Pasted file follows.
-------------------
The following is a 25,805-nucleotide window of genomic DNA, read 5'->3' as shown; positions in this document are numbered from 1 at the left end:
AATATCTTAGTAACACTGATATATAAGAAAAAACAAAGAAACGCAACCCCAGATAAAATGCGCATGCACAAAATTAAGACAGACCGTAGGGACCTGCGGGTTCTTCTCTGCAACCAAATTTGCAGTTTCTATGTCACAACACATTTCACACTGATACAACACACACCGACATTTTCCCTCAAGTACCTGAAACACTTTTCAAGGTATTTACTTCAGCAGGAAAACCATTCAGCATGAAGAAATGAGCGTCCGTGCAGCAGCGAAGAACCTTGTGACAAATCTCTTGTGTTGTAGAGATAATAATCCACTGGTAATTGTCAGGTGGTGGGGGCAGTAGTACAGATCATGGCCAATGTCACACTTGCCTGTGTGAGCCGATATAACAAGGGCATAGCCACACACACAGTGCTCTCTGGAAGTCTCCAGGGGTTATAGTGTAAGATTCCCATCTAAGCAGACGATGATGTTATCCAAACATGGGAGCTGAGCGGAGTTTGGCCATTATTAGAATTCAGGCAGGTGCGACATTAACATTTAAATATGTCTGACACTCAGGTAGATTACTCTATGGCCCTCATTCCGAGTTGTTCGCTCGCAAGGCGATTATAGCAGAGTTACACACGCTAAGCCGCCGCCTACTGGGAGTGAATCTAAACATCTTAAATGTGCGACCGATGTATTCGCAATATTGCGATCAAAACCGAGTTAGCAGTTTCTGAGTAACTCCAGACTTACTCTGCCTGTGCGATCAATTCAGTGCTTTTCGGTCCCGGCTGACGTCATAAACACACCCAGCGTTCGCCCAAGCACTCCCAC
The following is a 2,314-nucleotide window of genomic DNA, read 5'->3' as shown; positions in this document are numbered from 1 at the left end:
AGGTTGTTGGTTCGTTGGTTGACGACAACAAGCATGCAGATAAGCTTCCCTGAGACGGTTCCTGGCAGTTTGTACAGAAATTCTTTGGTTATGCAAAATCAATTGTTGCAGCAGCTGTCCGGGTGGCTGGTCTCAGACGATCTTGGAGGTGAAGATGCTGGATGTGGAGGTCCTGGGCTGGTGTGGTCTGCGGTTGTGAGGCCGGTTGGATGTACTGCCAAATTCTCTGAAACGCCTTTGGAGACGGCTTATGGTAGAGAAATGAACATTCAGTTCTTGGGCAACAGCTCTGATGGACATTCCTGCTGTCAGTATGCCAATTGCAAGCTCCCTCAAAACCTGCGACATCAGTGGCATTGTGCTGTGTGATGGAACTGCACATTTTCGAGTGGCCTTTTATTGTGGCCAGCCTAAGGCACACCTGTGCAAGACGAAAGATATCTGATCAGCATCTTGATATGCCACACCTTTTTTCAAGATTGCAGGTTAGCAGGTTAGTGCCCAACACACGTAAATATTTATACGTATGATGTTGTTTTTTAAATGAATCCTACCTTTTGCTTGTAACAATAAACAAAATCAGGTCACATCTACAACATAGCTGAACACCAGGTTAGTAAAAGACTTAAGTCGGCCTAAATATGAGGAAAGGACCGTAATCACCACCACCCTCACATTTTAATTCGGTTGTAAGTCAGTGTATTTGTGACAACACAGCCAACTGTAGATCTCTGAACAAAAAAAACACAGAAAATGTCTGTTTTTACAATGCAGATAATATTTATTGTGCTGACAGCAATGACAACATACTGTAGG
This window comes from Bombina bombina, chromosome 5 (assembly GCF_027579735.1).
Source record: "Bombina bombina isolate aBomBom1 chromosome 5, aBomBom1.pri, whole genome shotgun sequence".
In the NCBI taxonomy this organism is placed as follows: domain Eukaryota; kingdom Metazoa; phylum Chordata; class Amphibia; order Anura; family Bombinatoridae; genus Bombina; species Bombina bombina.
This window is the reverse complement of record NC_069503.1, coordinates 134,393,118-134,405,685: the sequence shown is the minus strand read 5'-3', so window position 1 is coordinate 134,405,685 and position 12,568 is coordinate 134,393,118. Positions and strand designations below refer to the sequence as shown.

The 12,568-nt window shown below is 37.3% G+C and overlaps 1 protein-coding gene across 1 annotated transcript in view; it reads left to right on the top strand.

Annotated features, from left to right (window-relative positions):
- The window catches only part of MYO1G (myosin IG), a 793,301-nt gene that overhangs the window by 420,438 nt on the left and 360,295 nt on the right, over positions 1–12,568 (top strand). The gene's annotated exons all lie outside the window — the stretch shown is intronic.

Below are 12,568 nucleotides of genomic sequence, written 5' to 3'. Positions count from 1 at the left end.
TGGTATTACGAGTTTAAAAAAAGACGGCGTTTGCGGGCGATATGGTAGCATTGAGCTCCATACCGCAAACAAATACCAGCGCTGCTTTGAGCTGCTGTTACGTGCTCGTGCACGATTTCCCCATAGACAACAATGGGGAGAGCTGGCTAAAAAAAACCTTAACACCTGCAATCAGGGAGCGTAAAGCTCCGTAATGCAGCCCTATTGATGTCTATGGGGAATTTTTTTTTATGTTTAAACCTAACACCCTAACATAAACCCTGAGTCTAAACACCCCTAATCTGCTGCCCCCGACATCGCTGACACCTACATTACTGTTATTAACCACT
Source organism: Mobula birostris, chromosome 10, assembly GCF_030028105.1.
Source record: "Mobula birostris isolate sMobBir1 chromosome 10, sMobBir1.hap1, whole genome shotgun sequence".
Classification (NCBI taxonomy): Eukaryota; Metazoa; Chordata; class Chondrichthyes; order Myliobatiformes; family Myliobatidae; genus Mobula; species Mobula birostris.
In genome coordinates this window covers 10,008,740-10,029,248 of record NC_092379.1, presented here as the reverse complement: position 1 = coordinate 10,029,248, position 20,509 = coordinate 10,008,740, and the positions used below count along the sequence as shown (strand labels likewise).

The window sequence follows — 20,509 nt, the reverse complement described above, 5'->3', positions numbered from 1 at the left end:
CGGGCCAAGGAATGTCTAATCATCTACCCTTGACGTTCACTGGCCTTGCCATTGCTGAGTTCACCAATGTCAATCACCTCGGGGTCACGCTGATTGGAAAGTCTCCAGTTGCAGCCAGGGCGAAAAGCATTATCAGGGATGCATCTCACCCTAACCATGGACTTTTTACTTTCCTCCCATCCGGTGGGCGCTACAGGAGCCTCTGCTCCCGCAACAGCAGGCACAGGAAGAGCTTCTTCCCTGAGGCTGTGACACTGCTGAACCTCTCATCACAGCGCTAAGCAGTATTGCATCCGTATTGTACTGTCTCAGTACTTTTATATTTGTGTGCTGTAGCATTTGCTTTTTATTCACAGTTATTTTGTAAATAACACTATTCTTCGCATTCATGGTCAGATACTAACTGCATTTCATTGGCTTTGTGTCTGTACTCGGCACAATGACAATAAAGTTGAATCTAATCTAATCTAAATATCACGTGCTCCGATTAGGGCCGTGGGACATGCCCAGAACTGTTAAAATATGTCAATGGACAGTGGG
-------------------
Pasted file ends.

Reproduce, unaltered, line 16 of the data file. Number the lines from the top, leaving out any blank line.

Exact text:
Classification (NCBI taxonomy): Eukaryota; Metazoa; Chordata; class Chondrichthyes; order Myliobatiformes; family Myliobatidae; genus Mobula; species Mobula birostris.